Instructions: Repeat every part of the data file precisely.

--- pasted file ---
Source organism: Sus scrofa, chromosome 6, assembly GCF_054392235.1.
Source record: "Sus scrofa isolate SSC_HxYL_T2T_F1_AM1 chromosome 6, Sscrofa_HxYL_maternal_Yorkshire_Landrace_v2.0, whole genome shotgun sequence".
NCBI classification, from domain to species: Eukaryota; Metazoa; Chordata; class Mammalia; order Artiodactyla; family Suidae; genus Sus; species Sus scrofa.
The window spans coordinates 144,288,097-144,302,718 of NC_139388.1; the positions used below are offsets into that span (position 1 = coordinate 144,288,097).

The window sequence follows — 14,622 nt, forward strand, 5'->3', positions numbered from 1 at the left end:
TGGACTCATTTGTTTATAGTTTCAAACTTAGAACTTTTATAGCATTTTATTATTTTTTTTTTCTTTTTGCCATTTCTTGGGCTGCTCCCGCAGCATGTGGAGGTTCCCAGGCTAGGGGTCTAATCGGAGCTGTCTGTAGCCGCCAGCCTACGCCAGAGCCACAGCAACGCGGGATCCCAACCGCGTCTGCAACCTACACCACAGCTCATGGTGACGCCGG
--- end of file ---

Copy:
Source organism: Sus scrofa, chromosome 6, assembly GCF_054392235.1.
Source record: "Sus scrofa isolate SSC_HxYL_T2T_F1_AM1 chromosome 6, Sscrofa_HxYL_maternal_Yorkshire_Landrace_v2.0, whole genome shotgun sequence".
NCBI classification, from domain to species: Eukaryota; Metazoa; Chordata; class Mammalia; order Artiodactyla; family Suidae; genus Sus; species Sus scrofa.
The window spans coordinates 144,288,097-144,302,718 of NC_139388.1; the positions used below are offsets into that span (position 1 = coordinate 144,288,097).

The window sequence follows — 14,622 nt, forward strand, 5'->3', positions numbered from 1 at the left end:
TGGACTCATTTGTTTATAGTTTCAAACTTAGAACTTTTATAGCATTTTATTATTTTTTTTTTCTTTTTGCCATTTCTTGGGCTGCTCCCGCAGCATGTGGAGGTTCCCAGGCTAGGGGTCTAATCGGAGCTGTCTGTAGCCGCCAGCCTACGCCAGAGCCACAGCAACGCGGGATCCCAACCGCGTCTGCAACCTACACCACAGCTCATGGTGACGCCGG